Pat Williams as Barbara (uncredited)

Eric Wilton as Toasting Drinker at Bar (uncredited)

Helen Winston as Telephone Operator #2 (uncredited)

Doris Wolcott as Dancer in Haiti Number (uncredited)

Wilson Wood as Drinker (uncredited)


Stanley Donen and Jane Powell were not part of the film's original crew and cast; former dancer Charles Walters was the film's original director, with June Allyson as Astaire's co-star. Judy Garland was then signed as Ellen, over the objection of Walters who had spent a "year-and-a-half nurturing her through her previous film, Summer Stock"; instead of listening to Walters' objection, Arthur Freed brought in Donen as director; Garland, who during rehearsal worked only half-days, started calling in sick as principal photography was to begin. That prompted Freed to replace her, which in turn caused MGM to cancel her contract with the studio, one that had lasted 14 years.

Principal photography occurred in 1950, from July 6-August 24; retakes took place in mid-October.

The scene featuring the song "You're All the World to Me" was filmed by building a set inside a revolving barrel and mounting the camera and its operator to an ironing board which could be rotated along with the room.

Notable songs and dance routines

Ev'ry Night At Seven": Astaire pretends to be a bored king alongside a lively Powell

Sunday Jumps": Astaire credits the idea for this solo to his long-time choreographic collaborator Hermes Pan. In it, Astaire parodies himself by dancing with a hatstand and appears to parody his rival and friend Gene Kelly by inserting a mock bodybuilding episode during which he kicks aside some Indian clubs in a reference to Kelly's "Be A Clown" routine with The Nicholas Brothers in The Pirate.[citation needed] The fame of the dance rests on Astaire's ability to animate the inanimate. The solo takes place in a ship's gym, where Astaire is waiting to rehearse with his partner Powell, who doesn't turn up, echoing Adele Astaire's attitude toward her brother's obsessive rehearsal habits to which the lyrics (unused and unpublished) also made reference.[citation needed] In 1997, Astaire's widow Robyn authorized Dirt Devil to use a digitally altered version of the scene where Astaire dances with a hatstand in a commercial; Astaire's daughter Ava objected publicly to the commercial, implying they had "tarnish[ed] his image" and saying it was "the antithesis of everything my lovely, gentle father represented"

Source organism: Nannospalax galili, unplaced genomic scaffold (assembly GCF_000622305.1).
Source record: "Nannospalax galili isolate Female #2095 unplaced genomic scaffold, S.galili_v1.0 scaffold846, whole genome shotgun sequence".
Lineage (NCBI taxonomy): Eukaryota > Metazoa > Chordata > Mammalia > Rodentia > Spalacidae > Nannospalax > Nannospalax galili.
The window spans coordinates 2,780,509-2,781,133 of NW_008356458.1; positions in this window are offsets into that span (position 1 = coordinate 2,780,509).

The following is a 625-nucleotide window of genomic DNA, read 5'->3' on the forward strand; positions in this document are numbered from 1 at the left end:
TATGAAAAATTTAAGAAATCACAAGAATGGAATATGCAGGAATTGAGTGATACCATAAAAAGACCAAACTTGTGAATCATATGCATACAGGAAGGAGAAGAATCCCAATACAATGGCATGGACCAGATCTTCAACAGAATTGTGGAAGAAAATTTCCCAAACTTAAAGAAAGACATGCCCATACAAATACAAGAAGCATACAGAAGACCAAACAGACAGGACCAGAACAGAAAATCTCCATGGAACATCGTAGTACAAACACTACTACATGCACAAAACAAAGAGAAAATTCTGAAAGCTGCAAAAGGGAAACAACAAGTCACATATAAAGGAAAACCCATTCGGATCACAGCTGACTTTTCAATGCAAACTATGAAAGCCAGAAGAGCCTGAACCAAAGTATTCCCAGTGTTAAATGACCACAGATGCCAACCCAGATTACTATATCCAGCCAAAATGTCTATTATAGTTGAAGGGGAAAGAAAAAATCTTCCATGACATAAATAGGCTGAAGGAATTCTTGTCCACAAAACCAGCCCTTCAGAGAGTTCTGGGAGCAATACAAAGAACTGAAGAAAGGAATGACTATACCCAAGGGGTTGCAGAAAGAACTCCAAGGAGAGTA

"Open Your Eyes": This waltz is sung by Powell at the beginning of a romantic routine danced by Powell and Astaire in front of an audience in the ballroom of a transatlantic liner. Soon, a storm rocks the ship and the duet is transformed into a comic routine with the dancers sliding about to the ship's motions. This number is based on a real-life incident which happened to Fred and Adele Astaire as they traveled by ship to London in 1923.

"The Happiest Days of My Life": Powell's character sings this ballad to Lawford's, with Astaire sitting at the piano.

"How Could You Believe Me When I Said I Love You When You Know I've Been a Liar All My Life" has what is considered the longest title of any song in MGM musical history. For the first time in his career,[6] Astaire casts aside all pretension to elegance and indulges in a comic song and dance vaudeville-style with Powell. The routine recalls the "A Couple Of Swells" number with Judy Garland in Easter Parade.[citation needed] Here, for the second time in the film, he seems to parody Gene Kelly by wearing the latter's trademark straw boater and employing the stomps and splayed strides that originated with George M. Cohan and were much favored in Kelly's choreography.

"Too Late Now": Powell sings her third ballad, this time an open declaration of love, to Lawford.

Astaire in "You're All the World to Me""You're All the World to Me": In one of his best-known solos, Astaire dances on the walls and ceilings of his room because he has fallen in love with a beautiful woman who also loves to dance. The idea occurred to Astaire years before and was first mentioned by him in the MGM publicity publication Lion's Roar in 1945.

"I Left My Hat in Haiti": This number, essentially the work of dance director Nick Castle, involves Powell, Astaire, and chorus in a song and dance routine with a Latin theme.

Release Date: March 8, 1951 (USA)
Filming Locations: Metro-Goldwyn-Mayer Studios - 10202 W. Washington Blvd., Culver City, California, USA

run time: 93 minutes

poster image:
movie: DAV FL 70 Webmaster private collection